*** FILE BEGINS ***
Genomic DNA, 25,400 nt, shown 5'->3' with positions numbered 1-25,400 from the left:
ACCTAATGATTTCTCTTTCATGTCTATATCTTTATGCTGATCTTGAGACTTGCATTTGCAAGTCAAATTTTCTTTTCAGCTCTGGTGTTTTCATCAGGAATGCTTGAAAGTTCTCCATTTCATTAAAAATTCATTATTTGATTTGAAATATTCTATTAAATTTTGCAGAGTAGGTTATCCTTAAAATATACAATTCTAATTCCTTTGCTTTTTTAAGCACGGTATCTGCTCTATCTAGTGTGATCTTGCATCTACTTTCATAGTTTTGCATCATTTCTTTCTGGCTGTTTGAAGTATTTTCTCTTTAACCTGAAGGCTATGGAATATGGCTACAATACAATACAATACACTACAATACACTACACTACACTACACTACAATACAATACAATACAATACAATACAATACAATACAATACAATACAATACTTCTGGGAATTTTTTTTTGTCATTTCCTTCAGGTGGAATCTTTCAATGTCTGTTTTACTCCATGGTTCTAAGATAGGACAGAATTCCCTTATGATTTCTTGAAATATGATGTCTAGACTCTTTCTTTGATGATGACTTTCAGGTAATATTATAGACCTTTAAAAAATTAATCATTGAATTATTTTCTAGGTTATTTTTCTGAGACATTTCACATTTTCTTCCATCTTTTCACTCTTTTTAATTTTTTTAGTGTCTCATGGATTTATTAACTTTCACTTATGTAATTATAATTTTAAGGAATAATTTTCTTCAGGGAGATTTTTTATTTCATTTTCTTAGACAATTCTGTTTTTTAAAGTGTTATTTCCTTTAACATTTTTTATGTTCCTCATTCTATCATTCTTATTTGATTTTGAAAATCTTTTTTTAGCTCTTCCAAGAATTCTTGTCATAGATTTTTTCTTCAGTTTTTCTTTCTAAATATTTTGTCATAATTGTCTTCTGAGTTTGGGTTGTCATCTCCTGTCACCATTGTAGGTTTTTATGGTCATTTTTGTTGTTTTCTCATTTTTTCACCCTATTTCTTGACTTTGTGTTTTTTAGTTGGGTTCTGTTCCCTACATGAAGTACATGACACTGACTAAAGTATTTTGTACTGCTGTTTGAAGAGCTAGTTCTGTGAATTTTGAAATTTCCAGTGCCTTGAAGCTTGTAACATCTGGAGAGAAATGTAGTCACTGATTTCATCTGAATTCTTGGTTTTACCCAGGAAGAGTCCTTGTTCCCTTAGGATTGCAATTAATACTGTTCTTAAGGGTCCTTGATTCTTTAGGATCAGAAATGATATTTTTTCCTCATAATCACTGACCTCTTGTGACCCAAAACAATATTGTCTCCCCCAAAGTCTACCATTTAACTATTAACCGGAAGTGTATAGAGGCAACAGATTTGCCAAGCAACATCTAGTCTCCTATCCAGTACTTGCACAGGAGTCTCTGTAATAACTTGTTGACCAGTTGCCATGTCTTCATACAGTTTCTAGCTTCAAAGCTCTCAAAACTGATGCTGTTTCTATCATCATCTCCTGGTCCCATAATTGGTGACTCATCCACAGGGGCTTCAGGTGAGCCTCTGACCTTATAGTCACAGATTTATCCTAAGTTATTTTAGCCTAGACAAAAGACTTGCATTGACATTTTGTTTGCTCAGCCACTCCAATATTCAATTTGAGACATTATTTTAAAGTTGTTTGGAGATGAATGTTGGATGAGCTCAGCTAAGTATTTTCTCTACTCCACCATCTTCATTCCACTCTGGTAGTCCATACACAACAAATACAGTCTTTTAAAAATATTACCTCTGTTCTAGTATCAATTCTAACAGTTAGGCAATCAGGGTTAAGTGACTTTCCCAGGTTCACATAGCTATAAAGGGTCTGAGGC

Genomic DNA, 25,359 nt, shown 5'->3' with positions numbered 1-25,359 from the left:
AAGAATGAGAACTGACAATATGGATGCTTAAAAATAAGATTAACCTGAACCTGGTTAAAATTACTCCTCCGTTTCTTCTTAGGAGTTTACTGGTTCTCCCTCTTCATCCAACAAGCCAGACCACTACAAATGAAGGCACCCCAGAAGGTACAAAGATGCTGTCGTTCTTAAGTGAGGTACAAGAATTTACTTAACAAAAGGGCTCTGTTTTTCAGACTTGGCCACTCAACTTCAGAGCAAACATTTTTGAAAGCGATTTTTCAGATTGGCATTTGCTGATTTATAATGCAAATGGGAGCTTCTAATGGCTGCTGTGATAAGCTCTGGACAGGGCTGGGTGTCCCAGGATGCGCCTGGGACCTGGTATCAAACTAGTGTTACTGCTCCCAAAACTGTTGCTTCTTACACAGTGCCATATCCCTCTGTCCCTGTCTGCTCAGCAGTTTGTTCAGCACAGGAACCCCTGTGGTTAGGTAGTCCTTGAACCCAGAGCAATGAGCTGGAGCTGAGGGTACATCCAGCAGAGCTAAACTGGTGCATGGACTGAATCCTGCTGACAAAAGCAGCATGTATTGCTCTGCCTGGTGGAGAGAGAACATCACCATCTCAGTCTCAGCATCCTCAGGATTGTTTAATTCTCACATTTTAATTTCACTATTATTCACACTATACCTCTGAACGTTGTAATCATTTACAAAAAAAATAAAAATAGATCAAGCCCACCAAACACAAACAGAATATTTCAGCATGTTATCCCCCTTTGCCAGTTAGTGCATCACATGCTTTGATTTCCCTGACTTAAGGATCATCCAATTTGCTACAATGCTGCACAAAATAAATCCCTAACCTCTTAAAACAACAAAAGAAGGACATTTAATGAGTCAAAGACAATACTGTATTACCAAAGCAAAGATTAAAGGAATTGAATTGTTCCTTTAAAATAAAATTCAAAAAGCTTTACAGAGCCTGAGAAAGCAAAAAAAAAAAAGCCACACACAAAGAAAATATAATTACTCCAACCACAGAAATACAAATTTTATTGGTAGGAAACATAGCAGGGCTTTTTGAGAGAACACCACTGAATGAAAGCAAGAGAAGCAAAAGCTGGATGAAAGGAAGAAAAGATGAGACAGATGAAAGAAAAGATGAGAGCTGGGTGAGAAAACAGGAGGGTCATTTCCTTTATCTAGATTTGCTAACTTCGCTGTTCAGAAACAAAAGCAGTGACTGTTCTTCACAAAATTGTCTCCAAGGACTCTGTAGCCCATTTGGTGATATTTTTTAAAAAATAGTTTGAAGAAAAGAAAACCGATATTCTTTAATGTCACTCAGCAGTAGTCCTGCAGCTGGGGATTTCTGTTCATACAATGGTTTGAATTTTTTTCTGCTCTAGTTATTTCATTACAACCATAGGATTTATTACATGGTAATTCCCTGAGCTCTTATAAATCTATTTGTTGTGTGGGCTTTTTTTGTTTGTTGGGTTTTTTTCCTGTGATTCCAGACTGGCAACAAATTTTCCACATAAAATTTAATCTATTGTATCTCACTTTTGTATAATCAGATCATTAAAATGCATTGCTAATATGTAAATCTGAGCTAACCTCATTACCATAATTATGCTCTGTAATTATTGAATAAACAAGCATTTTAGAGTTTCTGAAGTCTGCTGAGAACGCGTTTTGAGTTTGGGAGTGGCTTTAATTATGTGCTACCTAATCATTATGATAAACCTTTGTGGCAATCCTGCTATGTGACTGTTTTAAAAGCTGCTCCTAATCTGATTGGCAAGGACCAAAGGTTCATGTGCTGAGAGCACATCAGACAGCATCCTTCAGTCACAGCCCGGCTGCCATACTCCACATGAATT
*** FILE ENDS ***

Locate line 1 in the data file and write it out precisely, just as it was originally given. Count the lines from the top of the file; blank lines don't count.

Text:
Genomic DNA, 25,400 nt, shown 5'->3' with positions numbered 1-25,400 from the left: